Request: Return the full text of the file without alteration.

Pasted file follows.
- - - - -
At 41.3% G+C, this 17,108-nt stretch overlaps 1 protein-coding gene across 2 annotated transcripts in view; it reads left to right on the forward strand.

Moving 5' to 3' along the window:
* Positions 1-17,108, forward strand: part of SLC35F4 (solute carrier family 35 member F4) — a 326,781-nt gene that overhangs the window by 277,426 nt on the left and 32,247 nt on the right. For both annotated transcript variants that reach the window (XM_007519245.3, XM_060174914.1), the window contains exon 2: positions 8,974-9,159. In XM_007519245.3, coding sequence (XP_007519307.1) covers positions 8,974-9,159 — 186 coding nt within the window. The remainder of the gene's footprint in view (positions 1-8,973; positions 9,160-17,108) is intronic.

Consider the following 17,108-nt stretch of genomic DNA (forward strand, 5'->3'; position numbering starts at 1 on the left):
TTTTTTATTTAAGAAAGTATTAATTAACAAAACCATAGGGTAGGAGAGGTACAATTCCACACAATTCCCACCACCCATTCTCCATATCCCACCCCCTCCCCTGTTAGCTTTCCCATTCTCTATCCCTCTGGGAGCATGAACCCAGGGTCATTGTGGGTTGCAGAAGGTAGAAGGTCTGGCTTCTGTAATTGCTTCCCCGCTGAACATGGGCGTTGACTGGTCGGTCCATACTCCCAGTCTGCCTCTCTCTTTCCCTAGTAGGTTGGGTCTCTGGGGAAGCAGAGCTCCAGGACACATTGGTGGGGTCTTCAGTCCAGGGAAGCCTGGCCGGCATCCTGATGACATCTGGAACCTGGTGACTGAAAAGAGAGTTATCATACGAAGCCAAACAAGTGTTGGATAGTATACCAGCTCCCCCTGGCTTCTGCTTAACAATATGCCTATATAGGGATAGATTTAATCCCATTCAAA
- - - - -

At 41.3% G+C, this 17,108-nt stretch overlaps 1 protein-coding gene across 2 annotated transcripts in view; it reads left to right on the forward strand.

Moving 5' to 3' along the window:
* Positions 1-17,108, forward strand: part of SLC35F4 (solute carrier family 35 member F4) — a 326,781-nt gene that overhangs the window by 277,426 nt on the left and 32,247 nt on the right. For both annotated transcript variants that reach the window (XM_007519245.3, XM_060174914.1), the window contains exon 2: positions 8,974-9,159. In XM_007519245.3, coding sequence (XP_007519307.1) covers positions 8,974-9,159 — 186 coding nt within the window. The remainder of the gene's footprint in view (positions 1-8,973; positions 9,160-17,108) is intronic.

Consider the following 17,108-nt stretch of genomic DNA (forward strand, 5'->3'; position numbering starts at 1 on the left):
TTTTTTATTTAAGAAAGTATTAATTAACAAAACCATAGGGTAGGAGAGGTACAATTCCACACAATTCCCACCACCCATTCTCCATATCCCACCCCCTCCCCTGTTAGCTTTCCCATTCTCTATCCCTCTGGGAGCATGAACCCAGGGTCATTGTGGGTTGCAGAAGGTAGAAGGTCTGGCTTCTGTAATTGCTTCCCCGCTGAACATGGGCGTTGACTGGTCGGTCCATACTCCCAGTCTGCCTCTCTCTTTCCCTAGTAGGTTGGGTCTCTGGGGAAGCAGAGCTCCAGGACACATTGGTGGGGTCTTCAGTCCAGGGAAGCCTGGCCGGCATCCTGATGACATCTGGAACCTGGTGACTGAAAAGAGAGTTATCATACGAAGCCAAACAAGTGTTGGATAGTATACCAGCTCCCCCTGGCTTCTGCTTAACAATATGCCTATATAGGGATAGATTTAATCCCATTCAAA